Under the new law, a taxpayer is entitled to depreciate 50 percent of the adjusted basis (after subtracting any section 179 deduction taken on that property) of qualified property during the year the property is placed in service. For example, if the taxpayer purchased and placed in service in 2008 a single piece of property at a cost of $450,000 that qualified for section 179 expensing and the 50 percent special depreciation allowance, $250,000 of the cost could be immediately expensed (under section 179 ) and the remaining $200,000 of adjusted basis would be available for the 50 percent special depreciation allowance. The taxpayer would also be permitted to take regular depreciation on the remaining $100,000 of adjusted basis during that year. This is similar to the special depreciation allowance that was previously available for certain property placed in service generally before Jan. 1, 2005, often referred to as “bonus depreciation.”
The types of property that qualify for the 50 percent special depreciation allowance are section 168 property with a recovery period of 20 years or less, off-the-shelf computer software, water utility property and qualified leasehold improvement property.
To qualify for the 50 percent special depreciation allowance, a taxpayer must meet all of the following tests:
The taxpayer must have acquired the property after December 31, 2007, and before Jan. 1, 2009. If a binding contract to acquire the property existed before Jan. 1, 2008, the property does not qualify for the special depreciation allowance.
The property must be placed in service before Jan. 1, 2009 (before Jan. 1, 2010, for certain transportation property and certain property with a long productions period).
The original use of the property must begin with the taxpayer after Dec. 31, 2007. In other words, the property must be “new” property.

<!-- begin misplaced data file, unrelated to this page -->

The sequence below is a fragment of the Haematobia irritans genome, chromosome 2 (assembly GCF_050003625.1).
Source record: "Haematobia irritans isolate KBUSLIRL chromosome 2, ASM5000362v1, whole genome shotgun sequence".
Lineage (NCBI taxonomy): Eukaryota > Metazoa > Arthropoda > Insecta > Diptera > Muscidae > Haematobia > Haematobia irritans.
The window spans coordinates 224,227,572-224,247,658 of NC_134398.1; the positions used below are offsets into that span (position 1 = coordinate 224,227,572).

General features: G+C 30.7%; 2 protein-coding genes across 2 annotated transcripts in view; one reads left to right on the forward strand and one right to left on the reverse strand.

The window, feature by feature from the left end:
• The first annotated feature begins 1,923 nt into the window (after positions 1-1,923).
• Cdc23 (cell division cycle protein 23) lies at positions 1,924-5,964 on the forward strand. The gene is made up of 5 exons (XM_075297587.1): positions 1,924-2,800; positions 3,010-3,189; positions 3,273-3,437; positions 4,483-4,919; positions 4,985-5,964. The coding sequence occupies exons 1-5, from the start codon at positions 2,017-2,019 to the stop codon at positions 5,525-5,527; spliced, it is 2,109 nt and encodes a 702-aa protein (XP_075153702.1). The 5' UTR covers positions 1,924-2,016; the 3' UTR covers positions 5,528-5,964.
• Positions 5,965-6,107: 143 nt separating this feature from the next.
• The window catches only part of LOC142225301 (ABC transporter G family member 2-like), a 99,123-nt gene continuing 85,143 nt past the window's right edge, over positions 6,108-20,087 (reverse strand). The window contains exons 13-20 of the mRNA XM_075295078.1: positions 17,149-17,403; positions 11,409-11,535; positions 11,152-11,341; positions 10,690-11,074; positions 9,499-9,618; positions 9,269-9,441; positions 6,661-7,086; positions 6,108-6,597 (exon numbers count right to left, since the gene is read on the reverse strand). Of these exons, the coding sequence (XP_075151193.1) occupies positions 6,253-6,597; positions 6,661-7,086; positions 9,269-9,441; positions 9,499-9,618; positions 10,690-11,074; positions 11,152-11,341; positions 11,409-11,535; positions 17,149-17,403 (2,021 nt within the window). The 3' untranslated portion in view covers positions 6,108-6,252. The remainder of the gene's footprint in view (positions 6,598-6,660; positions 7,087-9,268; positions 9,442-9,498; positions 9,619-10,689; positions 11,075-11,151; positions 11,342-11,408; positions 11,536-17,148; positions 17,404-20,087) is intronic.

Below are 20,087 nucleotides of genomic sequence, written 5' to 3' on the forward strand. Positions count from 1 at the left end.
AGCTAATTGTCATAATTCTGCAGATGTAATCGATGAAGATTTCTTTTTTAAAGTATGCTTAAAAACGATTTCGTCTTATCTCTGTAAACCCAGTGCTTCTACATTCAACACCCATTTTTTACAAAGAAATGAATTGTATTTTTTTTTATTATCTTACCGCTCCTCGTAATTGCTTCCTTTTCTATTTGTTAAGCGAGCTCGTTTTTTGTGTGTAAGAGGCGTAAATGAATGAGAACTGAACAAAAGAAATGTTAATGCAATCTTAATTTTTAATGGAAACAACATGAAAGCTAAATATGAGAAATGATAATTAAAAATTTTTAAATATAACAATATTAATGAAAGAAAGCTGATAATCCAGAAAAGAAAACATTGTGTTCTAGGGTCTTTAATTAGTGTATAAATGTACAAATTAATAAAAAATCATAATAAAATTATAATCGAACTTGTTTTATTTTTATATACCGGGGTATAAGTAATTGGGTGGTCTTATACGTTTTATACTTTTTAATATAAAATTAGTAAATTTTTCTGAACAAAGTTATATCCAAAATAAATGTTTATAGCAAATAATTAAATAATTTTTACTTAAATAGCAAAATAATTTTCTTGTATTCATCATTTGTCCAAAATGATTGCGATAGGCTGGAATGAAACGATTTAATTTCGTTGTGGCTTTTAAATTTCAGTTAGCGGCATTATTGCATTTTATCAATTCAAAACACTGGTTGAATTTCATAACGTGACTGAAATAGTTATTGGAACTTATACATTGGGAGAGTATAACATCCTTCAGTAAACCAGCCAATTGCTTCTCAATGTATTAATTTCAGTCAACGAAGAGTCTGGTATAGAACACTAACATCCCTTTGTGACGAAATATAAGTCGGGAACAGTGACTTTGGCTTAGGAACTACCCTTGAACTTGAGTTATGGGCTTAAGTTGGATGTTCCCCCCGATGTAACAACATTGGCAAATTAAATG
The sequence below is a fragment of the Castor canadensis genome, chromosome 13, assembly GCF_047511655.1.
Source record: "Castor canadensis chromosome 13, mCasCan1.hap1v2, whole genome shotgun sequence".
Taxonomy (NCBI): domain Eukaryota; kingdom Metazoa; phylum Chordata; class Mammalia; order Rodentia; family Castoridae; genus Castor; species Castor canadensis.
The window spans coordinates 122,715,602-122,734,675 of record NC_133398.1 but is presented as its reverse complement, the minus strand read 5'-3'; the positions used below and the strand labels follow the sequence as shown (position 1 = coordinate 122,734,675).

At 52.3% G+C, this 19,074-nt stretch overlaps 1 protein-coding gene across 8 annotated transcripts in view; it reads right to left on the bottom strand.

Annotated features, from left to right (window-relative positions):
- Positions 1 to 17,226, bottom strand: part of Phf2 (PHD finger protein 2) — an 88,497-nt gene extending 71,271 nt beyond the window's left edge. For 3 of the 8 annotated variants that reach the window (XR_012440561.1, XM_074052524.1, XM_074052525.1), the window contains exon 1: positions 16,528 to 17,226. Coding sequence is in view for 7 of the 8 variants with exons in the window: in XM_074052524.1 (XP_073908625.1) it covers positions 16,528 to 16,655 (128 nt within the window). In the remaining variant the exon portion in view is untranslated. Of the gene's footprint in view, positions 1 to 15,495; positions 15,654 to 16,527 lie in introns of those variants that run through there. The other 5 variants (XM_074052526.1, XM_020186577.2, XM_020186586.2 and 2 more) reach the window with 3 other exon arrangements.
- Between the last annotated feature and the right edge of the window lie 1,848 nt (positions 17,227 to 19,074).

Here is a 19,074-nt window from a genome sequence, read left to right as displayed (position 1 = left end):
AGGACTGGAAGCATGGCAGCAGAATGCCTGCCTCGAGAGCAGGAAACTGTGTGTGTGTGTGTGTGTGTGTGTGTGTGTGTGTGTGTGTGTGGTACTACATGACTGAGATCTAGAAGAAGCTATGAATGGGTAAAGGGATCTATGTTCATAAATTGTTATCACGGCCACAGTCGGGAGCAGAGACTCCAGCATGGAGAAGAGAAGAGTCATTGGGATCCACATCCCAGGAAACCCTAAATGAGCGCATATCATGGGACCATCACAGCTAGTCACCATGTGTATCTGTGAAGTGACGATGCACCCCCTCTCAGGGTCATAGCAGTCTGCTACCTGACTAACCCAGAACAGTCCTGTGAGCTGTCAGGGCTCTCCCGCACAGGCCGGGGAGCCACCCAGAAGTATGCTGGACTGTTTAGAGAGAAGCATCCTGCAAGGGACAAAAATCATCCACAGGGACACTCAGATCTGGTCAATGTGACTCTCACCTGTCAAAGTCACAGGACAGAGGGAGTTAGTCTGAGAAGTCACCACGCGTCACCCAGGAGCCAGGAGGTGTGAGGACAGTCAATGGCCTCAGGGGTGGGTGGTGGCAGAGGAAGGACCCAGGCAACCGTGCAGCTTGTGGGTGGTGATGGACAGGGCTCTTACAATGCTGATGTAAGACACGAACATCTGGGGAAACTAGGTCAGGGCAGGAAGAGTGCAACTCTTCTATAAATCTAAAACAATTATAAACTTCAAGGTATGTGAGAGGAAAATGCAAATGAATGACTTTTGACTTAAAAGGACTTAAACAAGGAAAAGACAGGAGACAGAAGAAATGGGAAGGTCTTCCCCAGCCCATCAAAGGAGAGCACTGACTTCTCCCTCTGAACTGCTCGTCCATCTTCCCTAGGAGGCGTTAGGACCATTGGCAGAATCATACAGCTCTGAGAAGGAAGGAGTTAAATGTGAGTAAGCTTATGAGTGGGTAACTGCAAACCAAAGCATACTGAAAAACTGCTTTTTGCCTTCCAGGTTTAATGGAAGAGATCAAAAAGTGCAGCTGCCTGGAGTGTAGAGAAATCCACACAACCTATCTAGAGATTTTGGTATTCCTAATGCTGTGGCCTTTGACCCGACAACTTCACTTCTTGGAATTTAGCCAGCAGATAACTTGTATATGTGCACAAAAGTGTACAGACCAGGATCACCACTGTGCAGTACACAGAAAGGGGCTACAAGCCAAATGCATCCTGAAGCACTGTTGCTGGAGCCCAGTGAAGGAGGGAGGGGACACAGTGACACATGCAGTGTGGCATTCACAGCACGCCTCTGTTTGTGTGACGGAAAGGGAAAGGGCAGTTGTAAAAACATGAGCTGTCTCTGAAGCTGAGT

Prior to the enactment of the Economic Stimulus Act the total depreciation amount (including the section 179 deduction) a business could deduct for a passenger automobile was $2,960. The Economic Stimulus Act increased this limitation by $8,000. Therefore, the maximum limit is increased to $10,960 for automobiles for which the special bonus depreciation allowance is claimed.
Prior to the enactment of the Economic Stimulus Act, the total depreciation amount (including the section 179 deduction) a business could deduct for a truck or van used in a business and first placed in service in 2008 was $3,160. The Economic Stimulus Act increased this limitation by $8,000. The new maximum limit is increased to $11,160 for trucks and vans for which the special bonus depreciation is claimed.
The Economic Stimulus Act is the most recent legislation that provides depreciation tax benefits. Previously, the Job Creation and Worker Assistance Act of 2002 allowed an additional first-year depreciation deduction equal to 30 percent of the adjusted basis of qualified property for property acquired on or after Sept. 11, 2001, and generally placed in service before Jan. 1, 2005. The Jobs and Growth Tax Relief Reconciliation Act of 2003 provided an additional first-year depreciation deduction equal to 50 percent of the adjusted basis of qualified property for property acquired after May 5, 2003, and generally placed in service before Jan. 1, 2005.